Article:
Wednesday, December 12, 2007

medical opinions

There are currently two men of medicine pushing their views of Islam: the one characterizing it as incorrigibly jihad prone and the other as a spiritual treasure hijacked by the jihadists. The first is Andrew Bostom, author of The Legacy of Jihad and an associate professor of medicine. The second is M. Zuhdi Jasser, founder of the American Islamic Forum for Democracy and a specialist physician in private practice. Presumably both men have an instinct and a motivation for healing but their views are opposed in their essence and therefore the guidance offered is conflicting. It would be interesting to hear the two of them debate, whether directly or through representatives or surrogates.

In fact, I've been reminded of Bostom through just such a representative or surrogate in the form of Philip Carl Salzman, author of a Middle East Quarterly essay titled The Middle East's Tribal DNA. It is a useful essay in bringing together relevant data and ideas from cultural and political studies. However, Salzman relies a good deal on the work of Bostom as well as other writers of similar vein such as Bat Ye'or and Robert Spencer. He belongs to a school of thought that is gaining strength due, especially, to the absence of clearly formulated counterarguments. What I find original in Salzman's essay is the idea that a bedouin tribal culture over which Islam was to dominate has, instead, succeeded in dominating Islam itself. Here are his concluding sentences [my emphasis added]:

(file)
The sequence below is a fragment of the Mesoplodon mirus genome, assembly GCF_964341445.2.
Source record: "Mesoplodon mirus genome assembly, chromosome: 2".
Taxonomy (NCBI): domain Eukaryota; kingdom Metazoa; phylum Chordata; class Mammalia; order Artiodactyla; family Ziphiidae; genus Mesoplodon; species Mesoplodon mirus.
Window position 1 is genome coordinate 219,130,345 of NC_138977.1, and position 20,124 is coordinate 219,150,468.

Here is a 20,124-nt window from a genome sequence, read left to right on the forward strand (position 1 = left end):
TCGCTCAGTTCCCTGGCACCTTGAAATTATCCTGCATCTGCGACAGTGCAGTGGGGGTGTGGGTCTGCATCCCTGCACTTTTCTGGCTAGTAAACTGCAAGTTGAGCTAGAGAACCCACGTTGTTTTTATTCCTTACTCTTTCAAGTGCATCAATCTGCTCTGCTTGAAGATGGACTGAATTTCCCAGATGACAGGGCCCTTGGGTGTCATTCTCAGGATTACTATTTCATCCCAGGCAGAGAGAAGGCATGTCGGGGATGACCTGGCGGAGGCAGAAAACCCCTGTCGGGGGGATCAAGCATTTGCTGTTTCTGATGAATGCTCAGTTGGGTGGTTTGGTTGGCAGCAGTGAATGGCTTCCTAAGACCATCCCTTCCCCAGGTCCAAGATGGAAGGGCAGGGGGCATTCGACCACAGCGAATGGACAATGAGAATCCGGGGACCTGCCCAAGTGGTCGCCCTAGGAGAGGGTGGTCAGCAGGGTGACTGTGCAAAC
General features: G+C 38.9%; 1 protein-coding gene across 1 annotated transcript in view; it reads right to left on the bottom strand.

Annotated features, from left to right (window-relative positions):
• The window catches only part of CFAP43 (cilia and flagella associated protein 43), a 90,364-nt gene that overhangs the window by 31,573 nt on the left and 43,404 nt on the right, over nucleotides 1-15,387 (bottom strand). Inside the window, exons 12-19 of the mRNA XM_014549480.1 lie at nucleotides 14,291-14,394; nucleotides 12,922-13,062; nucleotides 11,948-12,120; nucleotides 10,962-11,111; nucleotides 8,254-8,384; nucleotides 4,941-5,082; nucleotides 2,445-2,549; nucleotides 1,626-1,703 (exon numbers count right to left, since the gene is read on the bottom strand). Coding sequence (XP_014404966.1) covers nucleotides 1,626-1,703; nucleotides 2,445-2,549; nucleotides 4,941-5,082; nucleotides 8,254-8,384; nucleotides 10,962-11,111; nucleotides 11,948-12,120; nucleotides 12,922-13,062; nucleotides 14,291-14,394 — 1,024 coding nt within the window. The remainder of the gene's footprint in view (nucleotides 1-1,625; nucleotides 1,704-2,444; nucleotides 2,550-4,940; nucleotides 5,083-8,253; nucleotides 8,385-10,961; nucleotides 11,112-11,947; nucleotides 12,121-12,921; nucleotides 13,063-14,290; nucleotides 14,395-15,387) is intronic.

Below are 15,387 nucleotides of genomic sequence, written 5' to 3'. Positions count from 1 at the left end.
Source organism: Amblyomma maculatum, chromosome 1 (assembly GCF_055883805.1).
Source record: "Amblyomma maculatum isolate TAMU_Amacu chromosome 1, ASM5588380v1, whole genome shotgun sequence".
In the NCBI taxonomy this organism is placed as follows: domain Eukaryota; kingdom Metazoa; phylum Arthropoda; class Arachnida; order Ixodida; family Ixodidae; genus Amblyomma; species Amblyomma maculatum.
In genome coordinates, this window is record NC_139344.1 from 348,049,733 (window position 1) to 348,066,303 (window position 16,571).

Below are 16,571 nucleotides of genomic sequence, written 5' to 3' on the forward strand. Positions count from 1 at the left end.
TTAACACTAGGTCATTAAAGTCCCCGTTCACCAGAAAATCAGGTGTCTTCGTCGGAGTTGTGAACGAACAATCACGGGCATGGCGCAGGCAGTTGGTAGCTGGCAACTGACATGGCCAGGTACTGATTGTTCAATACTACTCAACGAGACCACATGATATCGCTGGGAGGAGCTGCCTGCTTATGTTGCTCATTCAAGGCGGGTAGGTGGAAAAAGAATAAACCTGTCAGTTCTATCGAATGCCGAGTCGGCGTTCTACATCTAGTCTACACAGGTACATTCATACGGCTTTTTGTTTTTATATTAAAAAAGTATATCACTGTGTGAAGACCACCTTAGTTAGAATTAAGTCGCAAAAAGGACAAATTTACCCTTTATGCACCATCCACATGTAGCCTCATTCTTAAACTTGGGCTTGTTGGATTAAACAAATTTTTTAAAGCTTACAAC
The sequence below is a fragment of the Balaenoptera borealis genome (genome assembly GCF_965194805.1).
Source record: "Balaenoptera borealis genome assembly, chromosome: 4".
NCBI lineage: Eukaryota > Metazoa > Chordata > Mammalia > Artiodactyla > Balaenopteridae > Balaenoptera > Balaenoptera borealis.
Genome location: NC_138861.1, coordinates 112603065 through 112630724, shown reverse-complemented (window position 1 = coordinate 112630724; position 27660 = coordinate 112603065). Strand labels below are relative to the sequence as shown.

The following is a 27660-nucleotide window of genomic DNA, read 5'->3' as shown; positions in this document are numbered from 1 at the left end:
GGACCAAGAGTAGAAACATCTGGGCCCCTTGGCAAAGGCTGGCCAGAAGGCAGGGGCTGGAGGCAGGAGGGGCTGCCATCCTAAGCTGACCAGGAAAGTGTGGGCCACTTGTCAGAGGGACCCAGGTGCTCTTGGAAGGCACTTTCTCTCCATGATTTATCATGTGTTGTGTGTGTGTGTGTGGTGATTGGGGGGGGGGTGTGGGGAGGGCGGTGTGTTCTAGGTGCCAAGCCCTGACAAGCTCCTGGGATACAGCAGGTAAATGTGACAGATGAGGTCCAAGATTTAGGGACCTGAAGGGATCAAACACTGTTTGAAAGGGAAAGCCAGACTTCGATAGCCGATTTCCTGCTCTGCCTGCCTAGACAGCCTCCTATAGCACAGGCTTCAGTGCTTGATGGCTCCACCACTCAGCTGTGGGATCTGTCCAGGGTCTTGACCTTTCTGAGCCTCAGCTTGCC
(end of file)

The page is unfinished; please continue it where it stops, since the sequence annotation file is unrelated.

Middle Eastern societies are not "modern," however, in the sense that European and American societies are. The tribal spirit holds sway. Its influence upon Islam permeates even the most cosmopolitan Arab states even if the tribal influences enshrined in the religion espoused or revealed by Muhammad are, almost fourteen centuries later, forgotten. Indeed, had Islam, whatever its many dimensions and complexities, not incorporated the balanced opposition structure of the tribal society that it sought to overlay, it is doubtful whether it could have been as accepted and successful as it was.